I just want to preface this section with a brief observation of how my practice grew and developed over the year I recorded these rites. While I had to significantly shorten the report I wrote of each account, it delights me to see just how I learned with each High Day. I’ll treasure this section as a sort of scrapbook of my spiritual evolution.
Blog note (as opposed to submission note): The following accounts were shorted from write-ups I initially provided on this blog. I will link in each account to the original write-up, so you can see the work I had to do to shorten each report.
I celebrated the Solstice by my lonesome today. It was my first High Day celebration and my first full ADF rite, and, to build up the pressure even more, I conducted my first oath (not the required Dedicant oath) during the rite.
It wasn’t fantastic, but it was pretty okay. Everything went smoothly—except when I realized I’d forgotten a tarot deck for taking an omen and when I had to smoosh the slice of orange I’d brought as offering for Sulis into the cup I use for offerings—and I felt good about the whole process.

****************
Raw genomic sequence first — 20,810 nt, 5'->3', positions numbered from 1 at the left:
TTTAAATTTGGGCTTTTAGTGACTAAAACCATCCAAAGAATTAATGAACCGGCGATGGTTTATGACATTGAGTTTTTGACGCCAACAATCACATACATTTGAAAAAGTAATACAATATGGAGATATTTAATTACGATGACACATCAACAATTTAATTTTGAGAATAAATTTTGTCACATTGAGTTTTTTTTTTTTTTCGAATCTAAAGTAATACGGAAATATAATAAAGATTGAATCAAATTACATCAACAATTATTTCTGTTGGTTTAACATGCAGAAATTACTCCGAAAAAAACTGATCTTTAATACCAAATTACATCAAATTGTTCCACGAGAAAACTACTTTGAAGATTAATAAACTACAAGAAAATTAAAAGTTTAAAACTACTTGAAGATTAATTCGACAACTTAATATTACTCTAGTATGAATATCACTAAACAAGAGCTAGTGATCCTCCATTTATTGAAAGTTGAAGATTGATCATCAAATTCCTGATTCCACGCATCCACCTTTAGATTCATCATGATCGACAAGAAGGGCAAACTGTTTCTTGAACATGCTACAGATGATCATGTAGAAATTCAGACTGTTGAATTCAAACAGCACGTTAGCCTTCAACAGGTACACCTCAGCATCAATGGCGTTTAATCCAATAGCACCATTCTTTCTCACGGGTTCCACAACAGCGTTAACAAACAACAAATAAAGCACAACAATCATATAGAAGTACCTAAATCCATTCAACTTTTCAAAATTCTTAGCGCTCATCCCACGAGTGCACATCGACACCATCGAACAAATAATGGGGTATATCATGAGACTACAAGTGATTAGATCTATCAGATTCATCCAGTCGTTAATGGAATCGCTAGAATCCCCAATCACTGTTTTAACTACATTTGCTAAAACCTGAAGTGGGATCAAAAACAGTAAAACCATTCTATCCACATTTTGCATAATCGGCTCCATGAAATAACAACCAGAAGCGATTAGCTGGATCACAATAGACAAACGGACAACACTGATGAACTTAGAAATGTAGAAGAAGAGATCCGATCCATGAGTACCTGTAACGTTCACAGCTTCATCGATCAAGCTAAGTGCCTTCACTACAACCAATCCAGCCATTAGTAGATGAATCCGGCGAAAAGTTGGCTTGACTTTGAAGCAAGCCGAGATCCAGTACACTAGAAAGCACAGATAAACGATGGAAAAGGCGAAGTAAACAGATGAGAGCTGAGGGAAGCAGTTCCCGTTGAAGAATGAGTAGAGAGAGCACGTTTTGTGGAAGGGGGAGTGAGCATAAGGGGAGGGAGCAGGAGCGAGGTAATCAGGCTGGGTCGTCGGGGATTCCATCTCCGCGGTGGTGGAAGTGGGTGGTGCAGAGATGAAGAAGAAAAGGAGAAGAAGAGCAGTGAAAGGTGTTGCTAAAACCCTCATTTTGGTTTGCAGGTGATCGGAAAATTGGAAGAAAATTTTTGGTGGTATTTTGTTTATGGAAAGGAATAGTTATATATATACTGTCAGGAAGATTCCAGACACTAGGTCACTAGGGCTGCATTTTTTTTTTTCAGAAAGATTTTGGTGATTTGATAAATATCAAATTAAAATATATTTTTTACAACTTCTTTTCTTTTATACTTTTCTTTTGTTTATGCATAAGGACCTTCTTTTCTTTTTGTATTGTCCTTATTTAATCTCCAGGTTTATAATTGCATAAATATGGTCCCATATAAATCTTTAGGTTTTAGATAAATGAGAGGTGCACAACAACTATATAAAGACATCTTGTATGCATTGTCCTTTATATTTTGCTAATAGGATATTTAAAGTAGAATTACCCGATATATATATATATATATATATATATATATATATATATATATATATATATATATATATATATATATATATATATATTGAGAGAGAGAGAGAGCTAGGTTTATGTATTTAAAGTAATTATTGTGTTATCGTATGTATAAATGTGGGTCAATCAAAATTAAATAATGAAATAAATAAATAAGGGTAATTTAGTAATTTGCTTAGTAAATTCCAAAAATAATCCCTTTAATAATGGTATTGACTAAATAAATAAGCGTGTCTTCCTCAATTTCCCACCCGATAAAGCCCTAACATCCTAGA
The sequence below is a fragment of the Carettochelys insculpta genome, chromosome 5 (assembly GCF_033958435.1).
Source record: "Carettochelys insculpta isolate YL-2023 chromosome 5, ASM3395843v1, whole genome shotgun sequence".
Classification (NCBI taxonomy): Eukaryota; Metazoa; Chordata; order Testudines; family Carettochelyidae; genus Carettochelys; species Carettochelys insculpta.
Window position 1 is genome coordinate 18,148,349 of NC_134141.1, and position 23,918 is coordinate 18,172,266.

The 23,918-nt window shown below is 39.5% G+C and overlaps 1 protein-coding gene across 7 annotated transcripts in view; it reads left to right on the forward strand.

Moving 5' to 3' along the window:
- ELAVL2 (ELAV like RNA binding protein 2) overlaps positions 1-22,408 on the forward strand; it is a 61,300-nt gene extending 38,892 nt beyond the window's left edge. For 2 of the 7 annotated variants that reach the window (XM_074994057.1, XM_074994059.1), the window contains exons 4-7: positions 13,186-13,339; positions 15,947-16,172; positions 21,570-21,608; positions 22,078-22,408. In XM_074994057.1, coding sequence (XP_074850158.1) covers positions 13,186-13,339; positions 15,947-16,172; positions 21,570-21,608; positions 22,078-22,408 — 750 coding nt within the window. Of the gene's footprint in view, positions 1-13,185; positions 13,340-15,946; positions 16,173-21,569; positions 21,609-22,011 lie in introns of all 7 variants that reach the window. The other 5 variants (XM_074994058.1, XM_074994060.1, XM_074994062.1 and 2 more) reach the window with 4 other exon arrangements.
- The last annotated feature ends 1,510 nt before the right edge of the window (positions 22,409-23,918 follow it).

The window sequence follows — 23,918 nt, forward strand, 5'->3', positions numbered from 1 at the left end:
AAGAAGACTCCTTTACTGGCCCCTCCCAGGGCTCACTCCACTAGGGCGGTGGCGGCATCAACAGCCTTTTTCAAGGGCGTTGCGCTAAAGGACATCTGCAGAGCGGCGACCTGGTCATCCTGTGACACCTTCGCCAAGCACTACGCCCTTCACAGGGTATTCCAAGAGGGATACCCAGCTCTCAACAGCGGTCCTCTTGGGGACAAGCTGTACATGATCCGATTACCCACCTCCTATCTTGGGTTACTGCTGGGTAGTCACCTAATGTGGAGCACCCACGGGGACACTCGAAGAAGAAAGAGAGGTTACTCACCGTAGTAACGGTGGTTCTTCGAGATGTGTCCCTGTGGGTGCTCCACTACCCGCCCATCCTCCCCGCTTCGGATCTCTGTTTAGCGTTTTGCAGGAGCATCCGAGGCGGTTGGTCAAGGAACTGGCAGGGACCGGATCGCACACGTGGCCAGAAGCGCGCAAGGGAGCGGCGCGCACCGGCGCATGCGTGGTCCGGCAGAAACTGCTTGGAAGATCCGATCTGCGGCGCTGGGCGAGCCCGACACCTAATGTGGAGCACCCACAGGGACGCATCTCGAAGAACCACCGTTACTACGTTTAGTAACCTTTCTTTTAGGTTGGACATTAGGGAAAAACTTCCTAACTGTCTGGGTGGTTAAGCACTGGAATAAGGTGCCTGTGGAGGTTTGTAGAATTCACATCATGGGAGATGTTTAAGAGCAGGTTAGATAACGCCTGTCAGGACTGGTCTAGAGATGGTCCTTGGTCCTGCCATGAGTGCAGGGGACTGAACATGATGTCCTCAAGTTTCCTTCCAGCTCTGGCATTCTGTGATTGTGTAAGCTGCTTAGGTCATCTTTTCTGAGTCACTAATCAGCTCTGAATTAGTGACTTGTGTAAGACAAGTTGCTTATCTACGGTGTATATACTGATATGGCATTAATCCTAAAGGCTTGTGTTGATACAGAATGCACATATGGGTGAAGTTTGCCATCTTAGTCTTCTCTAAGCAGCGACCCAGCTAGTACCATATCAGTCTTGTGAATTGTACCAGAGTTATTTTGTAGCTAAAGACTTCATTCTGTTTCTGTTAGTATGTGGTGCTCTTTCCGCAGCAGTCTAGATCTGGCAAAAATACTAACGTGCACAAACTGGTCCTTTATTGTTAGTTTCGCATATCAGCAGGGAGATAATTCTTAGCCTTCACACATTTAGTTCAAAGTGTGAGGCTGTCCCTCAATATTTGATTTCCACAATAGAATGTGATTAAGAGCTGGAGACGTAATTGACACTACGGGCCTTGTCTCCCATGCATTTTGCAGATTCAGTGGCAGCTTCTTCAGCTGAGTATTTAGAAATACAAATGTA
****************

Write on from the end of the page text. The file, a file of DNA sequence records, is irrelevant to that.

I stole a Solitary Yule rite from Rev. Michael Dangler and worked the first oath into it after the return flow. The two went nicely together, I thought, partly because Yule/Christmas has always been a special holiday for me and partly because the energy of a full High Day rite added a little more weight to the first oath.
I haven’t clearly coalesced my thoughts into any solid conclusions, so I think for now I’ll just list a few observations.
- I love tarot, but it just doesn’t seem to ‘gel’ that well with the ADF rite. At least not for me.
- I think I might actually enjoy writing my own rites, which I wouldn’t have expected. But there was a distance between me and the words I spoke, and I think speaking my own words would solve that pretty easily
- I need to work on memorization. Reading from a script is just… well… reading from a script.
- My altar space doesn’t feel like home to me yet. It feels like a start, but it’s definitely incomplete.
Omens (taken as suggested for first oath):
Ancestors: The Star. Hope, inspiration, and serenity.
Nature Spirits: Three of Wands. Foresight, exploration, and a journey.
Deities: Seven of Cups. Dreams, fantasies, and wishes. (This one needs some thought.)
The lunar eclipse last night was stunning, and felt like another good omen.